But can we really blame Rao, who I half-suspect is projecting himself for a sinecure as a BJP leader, when so many other party peeps make similar, outrageous claims? This social contagion starts at the top: After all, PM Modi claimed India’s supremacy in nuclear technology and cosmetic surgery. Then, we have Satyapal Singh, our MoS responsible for higher education, who is a famous Darwin denier. And then, our very own Dr Harsh Vardhan – union minister of science and technology, no less – who claimed (without proof, natch) that the late Stephen Hawking believed that the Vedas had a theory superior to Einstein’s Theory of Relativity, at the (wish I were making this up) 105th edition of Indian Science Congress. Seriously guys, at this point, we should probably just rename this event Hindutva Tech Chintan Baithak or somesuch. One small step for Hindutva Tech, one giant leap – backward – for science. (Need a primer on the subject? We’ve been tracking it for a while now.)

Still, the first week has had its high points, so maybe it is too early in the year to begin on a note of such cynicism. Speaking of note of cynicism, we will no longer have to countenance the ugliness that was the ₹2,000 bill – maybe. According to reports that surprised absolutely no one except the top brass of the ruling party, the note might be used for hoarding black money, or the exact same purpose that the ₹1,000 note served, less efficiently. What is one supposed to do with that awkward currency anyway, except hoard it? It’s not like your rickshawallah or kirana store is going to give you change for it. Might be too early to celebrate, but I for one would be glad to see the back of the “Govinda of currencies”.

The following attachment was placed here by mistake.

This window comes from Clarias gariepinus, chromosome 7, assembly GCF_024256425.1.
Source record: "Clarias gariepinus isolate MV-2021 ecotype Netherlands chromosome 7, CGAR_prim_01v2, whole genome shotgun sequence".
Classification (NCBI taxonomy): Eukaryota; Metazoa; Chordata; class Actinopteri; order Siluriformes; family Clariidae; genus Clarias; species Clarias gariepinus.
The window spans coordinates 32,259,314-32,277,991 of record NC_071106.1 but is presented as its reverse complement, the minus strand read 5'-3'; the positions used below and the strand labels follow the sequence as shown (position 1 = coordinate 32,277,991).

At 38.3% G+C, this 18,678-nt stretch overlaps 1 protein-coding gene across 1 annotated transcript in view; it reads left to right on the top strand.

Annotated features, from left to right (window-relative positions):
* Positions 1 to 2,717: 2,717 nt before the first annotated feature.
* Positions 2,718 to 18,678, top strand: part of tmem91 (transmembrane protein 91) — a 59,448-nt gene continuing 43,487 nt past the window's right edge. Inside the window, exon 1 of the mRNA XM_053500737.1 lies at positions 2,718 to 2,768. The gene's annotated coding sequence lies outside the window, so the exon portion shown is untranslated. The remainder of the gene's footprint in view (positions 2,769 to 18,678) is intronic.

Just another 51 weeks of this, before we can look back with mock astonishment and guilt.